home safe

Plan ahead to avoid accidents.

The Holidays are a special time for friends and family to gather. However, they are also an excellent time for accidents in the home. Taking family members to the ER has become something of a tradition in my home.

Take precautions and keep the opportunities for accidents to a minimum. Be vigilant and anticipate trouble – a chair is not a ladder and flameless candles are very attractive. Here are more tips ~

The Kitchen and the Dining Table

  • Use a timer when cooking, fires can start from burning foods.
  • Don’t leave cooking food unattended.
  • Keep oven mitts, towels and aprons away from heat sources.
  • Consider making a 3 ft. kid and pet free zone to prevent accidental burns.
  • Keep sharp knives out of reach of young cooks.
  • If you have young children visiting, consider using placemats in lieu of tablecloths that might get yanked, breaking china or tipping over lit candles.
  • Provide a highchair for young visitors, and make sure that it is properly secure.
  • Ask guests ahead of time about serious food allergies and create a menu that avoids them.

The Tree and Plants

  • Keep the tree away from the fireplace and candles.

Fresh trees

  • Check for brown needles, a dry tree can be a fire hazard.
  • Check for spiders and other pests before bringing the tree indoors.
  • Secure the tree to prevent it from tipping over.

Artificial trees

  • Make sure the tree is fire resistant and lead-free. This article shows you what to look for.
  • If an artificial tree comes with lights installed, look for the Underwriters Laboratory (UL) seal of approval to indicate that the proper wiring was used.

Holiday Plants

  • Red Holly berries can be poisonous and tempting to young children. Keep them out of reach.
  • Some Mistletoe berries can cause stomach upset and nausea – keep it hanging up high inspiring kisses, and pick up any fallen berries.


  • Keep glass balls and other breakable ornaments on higher branches, away from a child’s reach.
  • Before using, check lights for frayed cord and damaged sockets.
  • Indoor lights stay indoors.
  • Use a step ladder, not a chair, to get to the high spots.
  • One and Done extension cords – don’t plug two extension cords together.
  • Keep the tree skirt close to the tree to avoid tripping opportunities or skip it altogether.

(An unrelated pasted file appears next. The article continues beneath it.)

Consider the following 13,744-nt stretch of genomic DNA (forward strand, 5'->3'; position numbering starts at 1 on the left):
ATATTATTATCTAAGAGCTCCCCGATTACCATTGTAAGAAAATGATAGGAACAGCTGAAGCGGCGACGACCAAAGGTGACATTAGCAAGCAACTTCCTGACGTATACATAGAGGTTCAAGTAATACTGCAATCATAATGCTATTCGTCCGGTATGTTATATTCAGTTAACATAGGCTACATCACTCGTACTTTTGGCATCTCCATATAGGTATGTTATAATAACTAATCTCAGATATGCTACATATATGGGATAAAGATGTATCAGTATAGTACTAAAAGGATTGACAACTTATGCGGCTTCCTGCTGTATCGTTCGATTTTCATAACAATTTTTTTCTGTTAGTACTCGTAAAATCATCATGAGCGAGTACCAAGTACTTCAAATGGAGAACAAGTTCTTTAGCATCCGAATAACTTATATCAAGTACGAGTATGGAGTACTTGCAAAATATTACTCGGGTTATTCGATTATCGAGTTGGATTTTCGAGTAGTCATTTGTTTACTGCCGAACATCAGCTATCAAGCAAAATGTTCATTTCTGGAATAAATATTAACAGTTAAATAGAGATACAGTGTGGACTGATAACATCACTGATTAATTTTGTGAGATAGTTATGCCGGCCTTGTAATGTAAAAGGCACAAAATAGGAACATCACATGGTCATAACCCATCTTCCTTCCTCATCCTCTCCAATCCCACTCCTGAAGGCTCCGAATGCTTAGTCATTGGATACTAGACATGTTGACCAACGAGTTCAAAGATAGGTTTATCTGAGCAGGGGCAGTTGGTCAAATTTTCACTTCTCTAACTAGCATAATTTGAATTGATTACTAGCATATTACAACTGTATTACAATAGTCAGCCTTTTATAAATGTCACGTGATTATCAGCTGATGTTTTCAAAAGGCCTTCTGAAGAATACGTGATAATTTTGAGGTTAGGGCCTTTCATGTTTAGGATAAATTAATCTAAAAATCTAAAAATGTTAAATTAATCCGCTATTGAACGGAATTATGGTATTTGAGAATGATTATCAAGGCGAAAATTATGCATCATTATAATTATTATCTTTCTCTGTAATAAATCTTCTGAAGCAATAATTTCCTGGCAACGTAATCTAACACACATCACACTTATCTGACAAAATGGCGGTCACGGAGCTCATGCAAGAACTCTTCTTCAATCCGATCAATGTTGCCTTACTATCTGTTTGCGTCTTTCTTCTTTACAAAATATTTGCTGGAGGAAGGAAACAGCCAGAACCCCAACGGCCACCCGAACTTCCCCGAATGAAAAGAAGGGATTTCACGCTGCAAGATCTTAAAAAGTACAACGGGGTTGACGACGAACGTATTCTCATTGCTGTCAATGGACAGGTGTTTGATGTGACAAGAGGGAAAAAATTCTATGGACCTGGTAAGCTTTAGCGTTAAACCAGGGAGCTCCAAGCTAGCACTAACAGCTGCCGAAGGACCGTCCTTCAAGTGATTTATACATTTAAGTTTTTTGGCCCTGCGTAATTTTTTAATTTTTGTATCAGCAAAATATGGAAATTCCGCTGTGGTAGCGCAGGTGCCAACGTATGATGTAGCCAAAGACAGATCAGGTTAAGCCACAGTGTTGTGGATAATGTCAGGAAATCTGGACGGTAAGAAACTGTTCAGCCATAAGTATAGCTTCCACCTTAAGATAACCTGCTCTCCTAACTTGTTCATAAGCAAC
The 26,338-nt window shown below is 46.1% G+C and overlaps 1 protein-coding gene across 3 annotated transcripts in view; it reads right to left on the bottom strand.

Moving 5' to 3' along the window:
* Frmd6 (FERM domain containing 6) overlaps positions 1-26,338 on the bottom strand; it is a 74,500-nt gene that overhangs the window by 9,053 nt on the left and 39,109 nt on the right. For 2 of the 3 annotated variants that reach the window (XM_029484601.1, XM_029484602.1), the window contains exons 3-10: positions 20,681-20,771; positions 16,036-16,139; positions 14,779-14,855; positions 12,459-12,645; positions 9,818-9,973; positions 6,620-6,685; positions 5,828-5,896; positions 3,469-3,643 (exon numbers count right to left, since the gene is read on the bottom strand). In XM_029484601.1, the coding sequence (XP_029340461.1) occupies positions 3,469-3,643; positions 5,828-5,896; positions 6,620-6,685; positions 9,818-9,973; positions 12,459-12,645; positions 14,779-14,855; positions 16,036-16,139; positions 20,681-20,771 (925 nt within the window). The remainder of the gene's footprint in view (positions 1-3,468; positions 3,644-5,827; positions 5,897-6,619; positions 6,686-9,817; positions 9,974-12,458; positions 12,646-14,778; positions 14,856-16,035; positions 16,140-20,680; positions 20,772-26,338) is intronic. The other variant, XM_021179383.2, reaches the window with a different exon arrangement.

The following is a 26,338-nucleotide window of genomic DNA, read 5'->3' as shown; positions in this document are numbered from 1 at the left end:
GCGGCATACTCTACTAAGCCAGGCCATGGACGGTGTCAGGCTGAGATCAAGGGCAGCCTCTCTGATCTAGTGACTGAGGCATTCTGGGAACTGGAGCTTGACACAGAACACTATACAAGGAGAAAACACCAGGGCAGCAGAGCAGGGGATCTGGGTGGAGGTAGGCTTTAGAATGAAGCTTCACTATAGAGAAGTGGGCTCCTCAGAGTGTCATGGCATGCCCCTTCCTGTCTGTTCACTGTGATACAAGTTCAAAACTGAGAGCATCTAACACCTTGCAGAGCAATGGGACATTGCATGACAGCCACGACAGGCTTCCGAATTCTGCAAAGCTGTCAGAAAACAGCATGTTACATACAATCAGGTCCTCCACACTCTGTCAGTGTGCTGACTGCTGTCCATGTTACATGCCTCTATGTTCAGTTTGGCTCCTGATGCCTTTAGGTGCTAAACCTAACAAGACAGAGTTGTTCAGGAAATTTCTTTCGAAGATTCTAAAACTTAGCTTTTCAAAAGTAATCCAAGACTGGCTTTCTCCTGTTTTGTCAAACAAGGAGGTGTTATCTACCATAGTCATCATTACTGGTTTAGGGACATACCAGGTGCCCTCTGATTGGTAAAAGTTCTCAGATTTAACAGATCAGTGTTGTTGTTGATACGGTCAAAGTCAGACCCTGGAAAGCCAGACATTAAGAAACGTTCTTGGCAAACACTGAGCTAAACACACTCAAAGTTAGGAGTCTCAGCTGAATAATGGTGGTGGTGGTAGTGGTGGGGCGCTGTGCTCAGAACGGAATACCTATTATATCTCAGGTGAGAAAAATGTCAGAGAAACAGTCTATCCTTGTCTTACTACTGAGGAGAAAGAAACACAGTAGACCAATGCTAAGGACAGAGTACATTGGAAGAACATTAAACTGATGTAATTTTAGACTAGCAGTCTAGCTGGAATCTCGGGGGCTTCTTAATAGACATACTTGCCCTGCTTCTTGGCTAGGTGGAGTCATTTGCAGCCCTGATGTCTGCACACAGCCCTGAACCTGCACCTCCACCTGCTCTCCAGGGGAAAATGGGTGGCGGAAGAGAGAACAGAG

• Make sure that furniture is well spaced out to reduce tripping accidents.

Wrapping Paper and Packages

  • Pick up clutter – wrapping paper can hide tripping hazards.
  • Packaging ‘popcorn’ and plastic can be choking hazards.
  • Don’t put wrapping paper in the fireplace, sudden fire flashes can be dangerous.
  • Small toys and lithium batteries can be choking hazards, make sure they are out of small children’s reach.
  • Use the right tool for the job when opening presents, and putting together new gifts.

Other Rooms

  • Small rugs can cause tripping, best to avoid altogether, but if you must, use grip tape.
  • Add slip-resistant treads or decals to the tub and shower floors for overnight guests.
  • Provide plenty of lighting. Night lights are helpful. This dawn to dusk night light has two charging ports.
  • Check to make sure you have anti-scald fixtures on the faucet, water should be no hotter than 120°.
  • Keep doors closed to keep children out.
  • Ask visiting adults to make sure that medications are out of reach of exploring children – locked in a suitcase or on a top shelf.
  • Add handrails in halls or grab bars in the bathroom to help older visitors.
  • Small children may wander at night. If you have stairs, add a gate at the top or arrange furniture to block access.

Be Prepared

  • Check that smoke alarms are working and fire extinguishers are fresh.
  • Stock a complete first aid kit and make it easily accessible.
  • Provide a few flashlights with fresh batteries available.
  • Keep front walks and entries clear of tripping hazards and ice.
  • Make sure that your house numbers can be seen easily from the street in case the Fire Department needs to find you (as if the billowing smoke isn’t enough).
  • If you have visiting children staying with you, get a referral for a trusted local pediatrician in advance before it is midnight and someone has a fever.

Making your home safe for visitors isn’t difficult. It just takes a little planning ahead and paying attention to the possible trouble spots.

I hope you have a wonderful and safe holiday season.

Susie Landsem

Aging in Place by Design

You are going to be a safe host, here is an ASE article on being a well prepared, gracious host.